19 June 2020
Whether Telegram has compromised the security of its customers, many experts would disagree. However, certain anomalies were reported by some users.
On June 18, Roskomnadzor, Russia’s communications oversight and censorship body announced in a public statement that it has lifted its ban on Telegram, the popular messaging app. The Russian government has been attempting to block the popular social media messaging app and its various activities within its borders for two years, unsuccessfully.
It was claimed by some local media outlets that the inability of the government incompetence in preventing the use of Telegram within Russia was the reason behind the move. Then again, a spokesperson for Roskomnadzor clarified that the decision to lift the ban was made possible because Telegram’s founder Pavel Durov was willing to cooperate with the authorities in combating terrorism and extremism on his platform, as can be seen from the official statement: “Roskomnadzor is dropping its demands to restrict access to Telegram messenger in agreement with Russia’s general prosecutor’s office.”
How did it begin? Since a few years back, Telegram was seeing a rise both in number of users and usage time. But, as the app’s overall privacy framework was exclusive, Durov has been at odds with the Russian government as Roskomnadzor demanded a body of sensitive information repeatedly, which Durov was reluctant to provide them with, so that Telegram could be recognized as one of the official information distrubutors by the government.
This is not the first clash between Durov and Roskomnadzor. Way back in 2014, for example, VKontakte - a popular social networking website, whose co-founder was Durov, happened to encounter legal issues as Durov had refused sharing VKontakte's users' private data — which ultimately cost him his position as CEO and forcing him to sell his share of the company.
Since a mutual agreement was not achieved, a Telegram ban was enforced across the nation by Roskomnadzor, which seemed to not effect the app's overall usage, and might have even unwillingly provided a boost to it's popularity. While the ban was in effect, for example, even many government bodies of Russia, like the national coronavirus taskforce and the Foreign Ministry hadn't stopped using the app, in addition to a huge number of people, all sharing info via Telegram regularly.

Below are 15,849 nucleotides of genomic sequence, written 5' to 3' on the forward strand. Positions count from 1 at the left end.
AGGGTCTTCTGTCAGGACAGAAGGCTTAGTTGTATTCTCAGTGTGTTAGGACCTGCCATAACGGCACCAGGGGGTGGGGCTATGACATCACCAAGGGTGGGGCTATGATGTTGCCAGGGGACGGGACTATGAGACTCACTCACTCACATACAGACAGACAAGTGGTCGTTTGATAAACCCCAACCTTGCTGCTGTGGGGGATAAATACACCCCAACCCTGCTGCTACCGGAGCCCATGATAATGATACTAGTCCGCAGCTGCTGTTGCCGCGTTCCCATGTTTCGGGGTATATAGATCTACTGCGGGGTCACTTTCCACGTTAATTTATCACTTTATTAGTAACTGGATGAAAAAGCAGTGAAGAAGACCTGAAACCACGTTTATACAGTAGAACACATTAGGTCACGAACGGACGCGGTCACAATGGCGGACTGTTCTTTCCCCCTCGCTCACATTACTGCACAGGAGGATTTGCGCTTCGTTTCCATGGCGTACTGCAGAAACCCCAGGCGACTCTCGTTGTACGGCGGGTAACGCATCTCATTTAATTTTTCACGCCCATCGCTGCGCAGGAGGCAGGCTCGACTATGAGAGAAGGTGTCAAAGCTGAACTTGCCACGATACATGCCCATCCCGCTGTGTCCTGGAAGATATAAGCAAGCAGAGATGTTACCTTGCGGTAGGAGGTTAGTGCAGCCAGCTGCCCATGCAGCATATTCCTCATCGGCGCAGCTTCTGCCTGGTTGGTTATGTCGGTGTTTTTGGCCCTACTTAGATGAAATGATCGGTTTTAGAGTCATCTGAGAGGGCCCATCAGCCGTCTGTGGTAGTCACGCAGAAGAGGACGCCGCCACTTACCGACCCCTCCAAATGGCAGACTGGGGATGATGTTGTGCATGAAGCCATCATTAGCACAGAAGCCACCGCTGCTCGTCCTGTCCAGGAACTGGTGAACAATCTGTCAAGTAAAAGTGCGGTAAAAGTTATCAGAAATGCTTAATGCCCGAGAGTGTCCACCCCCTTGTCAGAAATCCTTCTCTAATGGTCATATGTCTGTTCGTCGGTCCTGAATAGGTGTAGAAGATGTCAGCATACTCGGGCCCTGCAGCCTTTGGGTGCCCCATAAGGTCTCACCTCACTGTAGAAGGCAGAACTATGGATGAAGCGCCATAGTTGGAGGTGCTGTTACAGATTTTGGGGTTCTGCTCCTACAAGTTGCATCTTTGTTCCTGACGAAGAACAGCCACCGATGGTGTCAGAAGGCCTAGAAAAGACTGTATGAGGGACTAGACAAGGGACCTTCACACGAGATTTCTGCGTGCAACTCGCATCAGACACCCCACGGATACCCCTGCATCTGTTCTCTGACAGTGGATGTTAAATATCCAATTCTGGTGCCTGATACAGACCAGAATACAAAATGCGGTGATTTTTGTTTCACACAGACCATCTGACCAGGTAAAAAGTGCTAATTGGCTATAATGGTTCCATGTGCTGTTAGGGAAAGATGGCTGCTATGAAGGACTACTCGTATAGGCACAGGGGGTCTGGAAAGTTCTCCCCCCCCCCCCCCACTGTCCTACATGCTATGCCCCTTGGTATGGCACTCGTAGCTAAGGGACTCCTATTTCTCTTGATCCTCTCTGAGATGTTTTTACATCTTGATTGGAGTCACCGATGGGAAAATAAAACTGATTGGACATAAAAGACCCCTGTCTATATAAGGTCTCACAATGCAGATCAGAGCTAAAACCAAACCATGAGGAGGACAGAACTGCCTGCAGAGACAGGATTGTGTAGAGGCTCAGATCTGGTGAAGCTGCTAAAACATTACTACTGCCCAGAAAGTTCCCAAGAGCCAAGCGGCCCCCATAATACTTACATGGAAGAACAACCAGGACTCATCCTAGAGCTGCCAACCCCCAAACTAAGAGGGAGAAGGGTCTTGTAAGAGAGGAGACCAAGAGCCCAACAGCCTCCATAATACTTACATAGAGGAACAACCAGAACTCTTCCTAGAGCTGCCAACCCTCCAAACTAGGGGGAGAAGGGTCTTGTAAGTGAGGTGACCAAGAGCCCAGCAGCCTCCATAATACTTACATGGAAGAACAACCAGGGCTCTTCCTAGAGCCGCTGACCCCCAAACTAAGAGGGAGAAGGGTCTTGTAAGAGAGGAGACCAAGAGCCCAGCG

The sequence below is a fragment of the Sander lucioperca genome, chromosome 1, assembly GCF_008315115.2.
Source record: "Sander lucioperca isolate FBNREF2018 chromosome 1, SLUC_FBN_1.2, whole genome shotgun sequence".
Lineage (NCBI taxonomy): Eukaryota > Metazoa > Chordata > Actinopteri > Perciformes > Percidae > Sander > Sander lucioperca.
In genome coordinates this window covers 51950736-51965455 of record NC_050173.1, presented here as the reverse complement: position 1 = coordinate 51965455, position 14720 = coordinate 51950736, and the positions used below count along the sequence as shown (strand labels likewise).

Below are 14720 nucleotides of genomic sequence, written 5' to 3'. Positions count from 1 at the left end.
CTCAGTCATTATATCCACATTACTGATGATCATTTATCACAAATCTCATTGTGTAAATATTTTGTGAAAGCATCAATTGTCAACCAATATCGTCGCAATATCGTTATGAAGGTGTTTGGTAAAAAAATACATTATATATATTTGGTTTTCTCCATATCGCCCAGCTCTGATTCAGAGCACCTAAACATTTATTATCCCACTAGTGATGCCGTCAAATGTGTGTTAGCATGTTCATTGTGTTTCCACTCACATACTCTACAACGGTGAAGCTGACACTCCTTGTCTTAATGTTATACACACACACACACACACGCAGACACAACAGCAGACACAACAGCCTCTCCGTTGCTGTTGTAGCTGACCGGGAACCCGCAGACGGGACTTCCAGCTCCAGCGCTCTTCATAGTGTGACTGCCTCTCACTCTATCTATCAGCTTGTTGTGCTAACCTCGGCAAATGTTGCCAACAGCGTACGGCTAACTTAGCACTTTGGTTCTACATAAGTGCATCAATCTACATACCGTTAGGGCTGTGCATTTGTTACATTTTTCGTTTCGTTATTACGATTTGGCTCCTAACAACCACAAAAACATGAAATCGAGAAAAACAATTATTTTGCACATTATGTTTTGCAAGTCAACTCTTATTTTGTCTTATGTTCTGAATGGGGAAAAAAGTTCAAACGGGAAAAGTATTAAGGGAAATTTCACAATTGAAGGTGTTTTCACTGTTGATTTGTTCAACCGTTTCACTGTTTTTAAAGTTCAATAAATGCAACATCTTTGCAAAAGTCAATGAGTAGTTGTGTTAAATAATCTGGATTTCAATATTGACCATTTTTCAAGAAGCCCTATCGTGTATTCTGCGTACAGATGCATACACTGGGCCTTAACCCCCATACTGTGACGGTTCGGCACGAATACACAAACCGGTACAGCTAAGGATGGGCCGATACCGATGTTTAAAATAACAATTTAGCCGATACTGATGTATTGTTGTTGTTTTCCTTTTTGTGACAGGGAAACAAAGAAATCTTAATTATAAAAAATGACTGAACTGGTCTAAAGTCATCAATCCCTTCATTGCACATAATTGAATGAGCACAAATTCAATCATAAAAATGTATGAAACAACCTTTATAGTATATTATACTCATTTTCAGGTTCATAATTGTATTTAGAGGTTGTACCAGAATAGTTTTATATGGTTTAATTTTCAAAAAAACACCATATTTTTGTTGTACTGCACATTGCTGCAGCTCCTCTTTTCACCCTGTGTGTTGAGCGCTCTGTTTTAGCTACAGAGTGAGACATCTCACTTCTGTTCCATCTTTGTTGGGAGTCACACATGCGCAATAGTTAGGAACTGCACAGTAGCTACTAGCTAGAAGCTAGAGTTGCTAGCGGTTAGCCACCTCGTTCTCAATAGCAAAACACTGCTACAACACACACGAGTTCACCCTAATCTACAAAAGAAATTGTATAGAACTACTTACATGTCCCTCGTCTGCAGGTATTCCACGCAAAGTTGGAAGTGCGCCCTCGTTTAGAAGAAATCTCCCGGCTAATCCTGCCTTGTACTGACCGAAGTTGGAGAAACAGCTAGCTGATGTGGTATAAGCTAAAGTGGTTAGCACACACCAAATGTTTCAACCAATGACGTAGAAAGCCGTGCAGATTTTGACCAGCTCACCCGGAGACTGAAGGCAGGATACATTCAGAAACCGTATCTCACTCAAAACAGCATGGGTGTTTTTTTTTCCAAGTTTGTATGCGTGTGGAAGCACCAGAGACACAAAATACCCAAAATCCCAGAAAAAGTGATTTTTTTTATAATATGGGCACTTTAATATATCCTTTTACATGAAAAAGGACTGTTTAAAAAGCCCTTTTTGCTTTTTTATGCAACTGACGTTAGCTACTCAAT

Lifting the Ban Was a Matter of Time Igor Runets, the founder and CEO of BitRiver, reflected that the lifting of the ban directly related to Telegram’s popularity and usage in Russia. He further stated:
“Not only does Telegram have an estimated 30 million users in Russia but also an increasing number of government agencies in Russia are using it to officially communicate with the public. For example, it has been widely used by the government to broadcast official updates related to COVID-19 during the ongoing pandemic.”
In addition to that, Runets believes that the government had realized at the start of the year that the ban on the app had little to no effect. Actually, Runets said that even the Russia's deputy minister for communication, Alexey Volin, acknowledged that fully blocking Telegram in the country was highly improbable.
In line with that, the CEO and founder of Quube Exchange which exchanges security tokens, Anton Zhemukhov stated that the Telegram founder would have never jeopardize the security of his platform just to obtain clearance from the Russian government.
On June 22, Durov said in his Telegram channel that Andrei Lipov becoming Roskomnadzor’s new operational head suggests that the government might be changing ways towards a new approach when it comes to privacy, encryption and related concepts and technologies. Durov also stated: “This change should be welcomed — and I hope it will last. If it doesn’t, however, we hope few users will notice any difference.”